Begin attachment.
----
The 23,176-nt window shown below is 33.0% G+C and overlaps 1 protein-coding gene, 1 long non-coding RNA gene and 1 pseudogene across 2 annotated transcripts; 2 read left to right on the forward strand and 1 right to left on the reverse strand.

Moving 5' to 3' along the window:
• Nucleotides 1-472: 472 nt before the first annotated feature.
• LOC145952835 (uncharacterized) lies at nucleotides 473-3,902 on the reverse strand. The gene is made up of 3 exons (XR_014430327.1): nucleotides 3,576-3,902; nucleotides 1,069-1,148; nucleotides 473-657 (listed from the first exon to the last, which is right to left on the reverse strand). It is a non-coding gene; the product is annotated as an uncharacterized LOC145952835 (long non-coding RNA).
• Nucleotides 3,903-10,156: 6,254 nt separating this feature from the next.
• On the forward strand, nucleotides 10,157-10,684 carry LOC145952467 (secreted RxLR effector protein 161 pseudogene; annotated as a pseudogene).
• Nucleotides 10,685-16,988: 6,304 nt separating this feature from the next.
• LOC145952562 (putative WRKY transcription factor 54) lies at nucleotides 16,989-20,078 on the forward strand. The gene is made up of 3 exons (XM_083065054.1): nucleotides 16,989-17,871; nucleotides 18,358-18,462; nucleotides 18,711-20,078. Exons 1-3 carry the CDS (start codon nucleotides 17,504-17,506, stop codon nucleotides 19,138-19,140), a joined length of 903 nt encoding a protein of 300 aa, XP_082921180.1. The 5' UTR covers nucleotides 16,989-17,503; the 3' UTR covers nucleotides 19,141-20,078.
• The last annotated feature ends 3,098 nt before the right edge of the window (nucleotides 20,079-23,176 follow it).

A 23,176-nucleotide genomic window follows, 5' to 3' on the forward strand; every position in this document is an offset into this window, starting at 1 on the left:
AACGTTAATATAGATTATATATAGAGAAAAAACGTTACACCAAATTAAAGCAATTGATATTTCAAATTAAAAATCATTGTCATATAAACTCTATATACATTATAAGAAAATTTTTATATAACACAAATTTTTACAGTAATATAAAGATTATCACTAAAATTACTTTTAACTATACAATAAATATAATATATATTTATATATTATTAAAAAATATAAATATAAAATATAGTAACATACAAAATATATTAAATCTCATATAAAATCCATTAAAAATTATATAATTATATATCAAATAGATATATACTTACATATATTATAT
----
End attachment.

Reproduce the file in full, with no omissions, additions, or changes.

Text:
The 23,176-nt window shown below is 33.0% G+C and overlaps 1 protein-coding gene, 1 long non-coding RNA gene and 1 pseudogene across 2 annotated transcripts; 2 read left to right on the forward strand and 1 right to left on the reverse strand.

Moving 5' to 3' along the window:
• Nucleotides 1-472: 472 nt before the first annotated feature.
• LOC145952835 (uncharacterized) lies at nucleotides 473-3,902 on the reverse strand. The gene is made up of 3 exons (XR_014430327.1): nucleotides 3,576-3,902; nucleotides 1,069-1,148; nucleotides 473-657 (listed from the first exon to the last, which is right to left on the reverse strand). It is a non-coding gene; the product is annotated as an uncharacterized LOC145952835 (long non-coding RNA).
• Nucleotides 3,903-10,156: 6,254 nt separating this feature from the next.
• On the forward strand, nucleotides 10,157-10,684 carry LOC145952467 (secreted RxLR effector protein 161 pseudogene; annotated as a pseudogene).
• Nucleotides 10,685-16,988: 6,304 nt separating this feature from the next.
• LOC145952562 (putative WRKY transcription factor 54) lies at nucleotides 16,989-20,078 on the forward strand. The gene is made up of 3 exons (XM_083065054.1): nucleotides 16,989-17,871; nucleotides 18,358-18,462; nucleotides 18,711-20,078. Exons 1-3 carry the CDS (start codon nucleotides 17,504-17,506, stop codon nucleotides 19,138-19,140), a joined length of 903 nt encoding a protein of 300 aa, XP_082921180.1. The 5' UTR covers nucleotides 16,989-17,503; the 3' UTR covers nucleotides 19,141-20,078.
• The last annotated feature ends 3,098 nt before the right edge of the window (nucleotides 20,079-23,176 follow it).

A 23,176-nucleotide genomic window follows, 5' to 3' on the forward strand; every position in this document is an offset into this window, starting at 1 on the left:
AACGTTAATATAGATTATATATAGAGAAAAAACGTTACACCAAATTAAAGCAATTGATATTTCAAATTAAAAATCATTGTCATATAAACTCTATATACATTATAAGAAAATTTTTATATAACACAAATTTTTACAGTAATATAAAGATTATCACTAAAATTACTTTTAACTATACAATAAATATAATATATATTTATATATTATTAAAAAATATAAATATAAAATATAGTAACATACAAAATATATTAAATCTCATATAAAATCCATTAAAAATTATATAATTATATATCAAATAGATATATACTTACATATATTATAT